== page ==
French naturalist and explorer Théodore Monod also noted that there was no doubt at all about the fact that, in terms of its architecture and inhabitants’ culture and style of dress, Tindouf was an obviously Moroccan city. “In Tindouf, we arrive at the southern-most Moroccan Ksar (castle), there’s no doubt about it.”
Meanwhile, Tindouf had been annexed by the French government of Algeria in 1934. After independence, the Algerians simply flouted a 1961 accord signed by Morocco’s King Hassan II and Ferhat Abbas, who was at that time the provisional governor of the Republic of Algeria. This treaty stipulated clearly that Morocco was not obliged to respect the Saharan borderlines that Algeria inherited from the colonial period.
In reality, it is absurd that independent countries respect colonial borderlines imposed by the Europeans. It is just as absurd to need authorization from the Algerian government to fight for the independence of a territory, but this is the case of the Saharans.
At the hands of the Spanish, Morocco also endured a significant loss of territory in the South, which many today refer to as “Western Sahara”.
Thus the roots of several dynasties of Moroccan kings were cut off by this Spanish occupation or by the French occupation; together they established the artificial borders created by European conquerors. The dispute with Algeria was to be expected since it had already annexed the East of Morocco up to the region of Colomb Beshar, which had always been part of Moroccan territory, just like Tindouf. Morocco did however manage to restore its territory known as the “Western Sahara”. Given the uncertainties of the situation, Spain wanted to make the region independent so that it could maintain its influence in Africa, because its African colonies had always been linked to the nationalist pride of the Spanish Army.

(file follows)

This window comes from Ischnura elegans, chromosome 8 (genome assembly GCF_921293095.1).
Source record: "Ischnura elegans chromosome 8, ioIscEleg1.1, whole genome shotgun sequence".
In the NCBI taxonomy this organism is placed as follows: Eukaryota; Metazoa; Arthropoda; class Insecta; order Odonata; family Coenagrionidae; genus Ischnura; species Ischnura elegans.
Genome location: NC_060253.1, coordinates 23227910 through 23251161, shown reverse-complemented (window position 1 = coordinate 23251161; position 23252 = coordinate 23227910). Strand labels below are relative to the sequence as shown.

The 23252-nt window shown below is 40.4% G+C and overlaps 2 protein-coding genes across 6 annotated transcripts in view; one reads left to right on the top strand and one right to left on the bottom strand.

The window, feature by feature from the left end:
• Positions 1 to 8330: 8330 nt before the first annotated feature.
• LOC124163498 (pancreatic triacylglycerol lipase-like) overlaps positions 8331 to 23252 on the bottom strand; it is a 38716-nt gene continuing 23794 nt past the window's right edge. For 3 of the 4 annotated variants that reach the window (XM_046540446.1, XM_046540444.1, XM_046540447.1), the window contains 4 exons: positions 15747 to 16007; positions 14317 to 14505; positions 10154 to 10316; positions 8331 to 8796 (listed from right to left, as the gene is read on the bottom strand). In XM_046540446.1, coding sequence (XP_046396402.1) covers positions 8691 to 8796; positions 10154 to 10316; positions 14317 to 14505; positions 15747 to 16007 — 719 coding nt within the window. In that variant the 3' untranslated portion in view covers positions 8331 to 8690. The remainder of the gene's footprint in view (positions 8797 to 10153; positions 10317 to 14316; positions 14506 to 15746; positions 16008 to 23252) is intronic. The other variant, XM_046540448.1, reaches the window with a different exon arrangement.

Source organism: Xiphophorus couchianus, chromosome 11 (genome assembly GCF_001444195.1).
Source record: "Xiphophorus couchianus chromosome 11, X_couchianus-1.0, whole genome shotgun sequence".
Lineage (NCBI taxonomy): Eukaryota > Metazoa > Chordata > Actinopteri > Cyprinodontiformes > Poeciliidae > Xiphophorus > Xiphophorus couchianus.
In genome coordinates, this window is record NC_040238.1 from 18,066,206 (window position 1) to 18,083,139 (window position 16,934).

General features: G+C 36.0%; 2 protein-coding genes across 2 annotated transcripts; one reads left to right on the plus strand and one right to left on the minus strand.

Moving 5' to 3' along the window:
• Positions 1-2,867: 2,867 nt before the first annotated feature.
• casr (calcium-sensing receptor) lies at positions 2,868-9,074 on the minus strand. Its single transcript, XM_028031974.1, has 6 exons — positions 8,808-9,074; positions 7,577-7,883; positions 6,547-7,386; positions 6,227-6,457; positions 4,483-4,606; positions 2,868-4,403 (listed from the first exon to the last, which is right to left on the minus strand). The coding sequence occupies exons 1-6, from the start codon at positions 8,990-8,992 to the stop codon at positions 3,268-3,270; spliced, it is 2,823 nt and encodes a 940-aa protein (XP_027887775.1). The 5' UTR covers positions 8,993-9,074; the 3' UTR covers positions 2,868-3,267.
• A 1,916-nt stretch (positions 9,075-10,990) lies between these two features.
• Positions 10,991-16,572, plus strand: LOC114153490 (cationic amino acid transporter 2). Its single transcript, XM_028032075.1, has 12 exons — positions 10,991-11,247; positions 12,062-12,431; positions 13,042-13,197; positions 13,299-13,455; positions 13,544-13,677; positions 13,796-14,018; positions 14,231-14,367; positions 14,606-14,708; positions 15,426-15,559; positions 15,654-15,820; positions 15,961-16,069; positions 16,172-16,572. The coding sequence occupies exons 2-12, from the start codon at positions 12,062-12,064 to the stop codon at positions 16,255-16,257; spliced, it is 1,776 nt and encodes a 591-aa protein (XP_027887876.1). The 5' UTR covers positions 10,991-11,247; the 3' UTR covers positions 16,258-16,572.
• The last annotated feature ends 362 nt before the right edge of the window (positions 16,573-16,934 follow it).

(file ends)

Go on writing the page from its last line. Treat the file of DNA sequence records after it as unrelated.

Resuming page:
In response to these pretenses, King Hassan II addressed the International Court of Justice to accuse Spain of creating a fictitious entity called the “Western Sahara”, inventing an artificial state, just like the French had done when they created “Algeria.”
To survive, the “Saharan” state had to rely on the support of Madrid. This fictitious country was fragile, unstable, and totally dependent on Spain. The interventionist posturing was maintained by Algeria, which had always suffered from an inferiority complex with respect to Morocco, due to Algeria’s lack of historical roots, and also to justify its own existence as a nation-state. Tunisia and Morocco have always existed, whereas when the French arrived in the territory we know today as Algeria, it had been disorganized and under the authority of the Turks.
Of course, there was the Kingdom of Tlemcen and other entities, but the country of Algeria did not exist.
German-Italian poet Arturo Graf said that wisdom and madness are two countries
that lie next to one another, with borders that are so indistinct that it is impossible to know for sure which of the two territories you’re in. You could say the same thing about those who claim they are fighting for independence by joining in Algeria’s designs on the Sahara, even if you’re talking about NGOs who claim to have an altruistic clause just so they can sink their teeth into international aid resources.
Luis Agüero Wagner
Wednesday, August 27, 2014
Diario Siglo XXI
Translated by: @StolenSahraoui